Based on field findings, in the pre-diagnosis phase the majority of cancer patients ignore the initial symptoms they feel. This is caused by the lack of health literacy, so that before their condition gets worse they choose not to go to a health facility for check-ups. In addition, experience, motivation, and knowledge also influence the actions taken by cancer patients in this early phase. Then in the check-up phase at a health facility, this study found obstacles experienced by cancer patients, including: inadequate hospital services, minimal transparency of the stages of treatment delivered by doctors, and limited information regarding the referral stages provided by medical personnel to patients .

As for the factors that influence the process of care and treatment of cancer patients found namely: support from caregiver, family and extended family support, support from the community, information from third parties, and the patient's internal motivation to recover. The forms of support provided range from psychological support, mentoring, financial support, material support, support in seeking various information related to treatment, support for selecting health facilities, and arranging sources of funds for financing during treatment.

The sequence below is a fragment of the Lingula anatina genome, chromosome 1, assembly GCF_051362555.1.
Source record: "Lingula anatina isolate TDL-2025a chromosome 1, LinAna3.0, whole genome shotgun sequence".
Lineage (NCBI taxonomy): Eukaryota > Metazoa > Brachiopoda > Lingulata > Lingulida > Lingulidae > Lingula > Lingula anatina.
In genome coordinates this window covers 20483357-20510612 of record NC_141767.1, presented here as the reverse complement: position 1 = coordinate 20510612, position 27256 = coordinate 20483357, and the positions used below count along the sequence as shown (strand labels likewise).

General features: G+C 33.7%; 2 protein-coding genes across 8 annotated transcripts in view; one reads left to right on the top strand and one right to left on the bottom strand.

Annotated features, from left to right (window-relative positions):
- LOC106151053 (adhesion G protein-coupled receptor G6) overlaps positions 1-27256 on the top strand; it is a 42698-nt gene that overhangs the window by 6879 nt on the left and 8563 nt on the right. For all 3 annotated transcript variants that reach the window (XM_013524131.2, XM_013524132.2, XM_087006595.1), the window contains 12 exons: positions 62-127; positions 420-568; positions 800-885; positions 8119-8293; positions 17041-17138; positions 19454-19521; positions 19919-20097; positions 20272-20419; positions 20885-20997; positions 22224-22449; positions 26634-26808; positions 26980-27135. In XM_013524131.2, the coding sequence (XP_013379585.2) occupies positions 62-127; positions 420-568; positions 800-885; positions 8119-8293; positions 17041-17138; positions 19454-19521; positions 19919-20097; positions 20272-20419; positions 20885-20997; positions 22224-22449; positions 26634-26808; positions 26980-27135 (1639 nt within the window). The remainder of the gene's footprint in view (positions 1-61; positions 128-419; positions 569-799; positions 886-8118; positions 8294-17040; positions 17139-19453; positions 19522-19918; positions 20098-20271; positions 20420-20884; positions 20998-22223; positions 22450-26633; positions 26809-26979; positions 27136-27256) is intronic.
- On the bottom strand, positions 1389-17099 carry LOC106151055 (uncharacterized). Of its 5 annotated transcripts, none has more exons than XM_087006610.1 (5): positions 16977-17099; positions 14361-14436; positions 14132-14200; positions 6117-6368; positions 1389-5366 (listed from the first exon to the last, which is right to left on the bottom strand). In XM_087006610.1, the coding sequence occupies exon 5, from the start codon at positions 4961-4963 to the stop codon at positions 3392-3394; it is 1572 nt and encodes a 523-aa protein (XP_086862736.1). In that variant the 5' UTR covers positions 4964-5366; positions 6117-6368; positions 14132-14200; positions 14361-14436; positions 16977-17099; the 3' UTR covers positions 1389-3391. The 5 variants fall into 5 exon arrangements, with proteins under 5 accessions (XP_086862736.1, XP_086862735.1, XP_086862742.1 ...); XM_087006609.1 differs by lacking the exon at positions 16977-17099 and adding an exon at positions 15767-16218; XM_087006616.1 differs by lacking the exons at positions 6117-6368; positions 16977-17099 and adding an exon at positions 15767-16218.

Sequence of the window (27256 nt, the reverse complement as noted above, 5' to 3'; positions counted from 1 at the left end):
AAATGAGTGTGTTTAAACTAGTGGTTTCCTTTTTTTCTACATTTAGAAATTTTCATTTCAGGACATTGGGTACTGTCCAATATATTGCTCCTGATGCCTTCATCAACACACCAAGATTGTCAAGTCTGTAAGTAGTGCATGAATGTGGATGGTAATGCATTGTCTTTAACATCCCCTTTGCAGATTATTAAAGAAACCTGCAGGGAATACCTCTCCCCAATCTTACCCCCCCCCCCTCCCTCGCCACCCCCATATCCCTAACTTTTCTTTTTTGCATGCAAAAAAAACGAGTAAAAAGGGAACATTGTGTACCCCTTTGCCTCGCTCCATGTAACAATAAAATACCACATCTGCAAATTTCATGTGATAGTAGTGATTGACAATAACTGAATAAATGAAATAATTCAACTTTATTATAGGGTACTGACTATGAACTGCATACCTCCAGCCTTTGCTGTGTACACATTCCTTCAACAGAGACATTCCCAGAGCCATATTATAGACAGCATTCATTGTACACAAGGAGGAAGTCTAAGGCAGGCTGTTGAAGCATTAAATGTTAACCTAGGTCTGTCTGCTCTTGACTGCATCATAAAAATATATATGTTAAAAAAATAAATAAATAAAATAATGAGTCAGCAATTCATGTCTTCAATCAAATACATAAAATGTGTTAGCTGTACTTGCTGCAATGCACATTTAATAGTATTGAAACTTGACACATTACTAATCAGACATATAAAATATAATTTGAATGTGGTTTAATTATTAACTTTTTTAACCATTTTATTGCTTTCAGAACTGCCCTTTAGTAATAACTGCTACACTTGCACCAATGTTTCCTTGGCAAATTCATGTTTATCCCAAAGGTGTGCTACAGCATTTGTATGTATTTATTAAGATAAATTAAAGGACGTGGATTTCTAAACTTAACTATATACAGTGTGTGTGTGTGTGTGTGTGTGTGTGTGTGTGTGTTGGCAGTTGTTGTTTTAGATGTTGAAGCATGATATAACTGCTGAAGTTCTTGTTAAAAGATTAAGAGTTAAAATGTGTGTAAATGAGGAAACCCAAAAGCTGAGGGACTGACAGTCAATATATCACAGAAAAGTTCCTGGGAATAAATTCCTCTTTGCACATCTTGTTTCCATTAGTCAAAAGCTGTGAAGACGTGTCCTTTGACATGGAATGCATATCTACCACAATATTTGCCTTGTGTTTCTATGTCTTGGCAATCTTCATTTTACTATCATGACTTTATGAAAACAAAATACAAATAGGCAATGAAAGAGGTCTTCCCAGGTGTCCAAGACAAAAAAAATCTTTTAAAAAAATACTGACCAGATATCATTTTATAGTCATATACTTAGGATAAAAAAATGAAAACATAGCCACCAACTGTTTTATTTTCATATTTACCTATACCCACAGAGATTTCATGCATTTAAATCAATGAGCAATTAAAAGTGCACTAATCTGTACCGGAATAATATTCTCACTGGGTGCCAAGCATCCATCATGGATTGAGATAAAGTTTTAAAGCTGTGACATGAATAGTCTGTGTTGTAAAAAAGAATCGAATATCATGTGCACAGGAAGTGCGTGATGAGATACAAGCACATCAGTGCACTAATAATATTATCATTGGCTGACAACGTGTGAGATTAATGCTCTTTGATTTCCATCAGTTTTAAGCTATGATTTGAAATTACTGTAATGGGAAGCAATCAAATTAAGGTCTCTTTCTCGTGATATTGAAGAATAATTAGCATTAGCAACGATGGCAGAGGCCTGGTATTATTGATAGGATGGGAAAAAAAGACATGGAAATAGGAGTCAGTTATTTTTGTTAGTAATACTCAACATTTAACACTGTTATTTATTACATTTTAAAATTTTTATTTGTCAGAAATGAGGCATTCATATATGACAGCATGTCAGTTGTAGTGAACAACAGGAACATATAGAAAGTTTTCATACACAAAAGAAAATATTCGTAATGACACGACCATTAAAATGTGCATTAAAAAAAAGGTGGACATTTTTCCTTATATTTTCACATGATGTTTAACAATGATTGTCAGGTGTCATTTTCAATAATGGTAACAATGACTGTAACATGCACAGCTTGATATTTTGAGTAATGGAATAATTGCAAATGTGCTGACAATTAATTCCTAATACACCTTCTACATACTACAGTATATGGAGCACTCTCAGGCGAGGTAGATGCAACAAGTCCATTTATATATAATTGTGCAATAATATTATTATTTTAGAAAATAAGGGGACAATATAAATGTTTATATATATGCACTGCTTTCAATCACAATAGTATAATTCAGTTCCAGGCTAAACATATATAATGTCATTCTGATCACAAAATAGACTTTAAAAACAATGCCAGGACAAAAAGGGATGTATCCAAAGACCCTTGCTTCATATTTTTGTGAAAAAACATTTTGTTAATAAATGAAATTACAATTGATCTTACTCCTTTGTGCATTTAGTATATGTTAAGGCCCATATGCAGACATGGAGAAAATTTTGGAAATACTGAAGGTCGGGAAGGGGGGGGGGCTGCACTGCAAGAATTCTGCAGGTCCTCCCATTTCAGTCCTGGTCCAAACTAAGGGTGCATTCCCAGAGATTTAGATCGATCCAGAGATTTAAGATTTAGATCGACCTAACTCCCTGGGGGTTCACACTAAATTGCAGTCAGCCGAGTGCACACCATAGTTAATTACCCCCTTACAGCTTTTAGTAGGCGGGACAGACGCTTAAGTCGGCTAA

Findings related to non-medical direct costs include several substantial expenditures such as: transportation costs, accommodation (lodging), meals (other than hospital nutrition services), additional vitamins, alternative medicine, diapers, and costs for temporary childcare when patients go out for treatment. city. Transportation costs include land travel costs (including tolls or drivers), aircraft, motorcycle taxi and ship costs. As for the non-medical indirect costs found in this study, the loss of productivity of patients or their families. Loss of productivity such as salary cuts caused by absenteeism from work, prioritizing caring for cancer patients over work, or reducing work frequency due to accompanying patients undergoing treatment.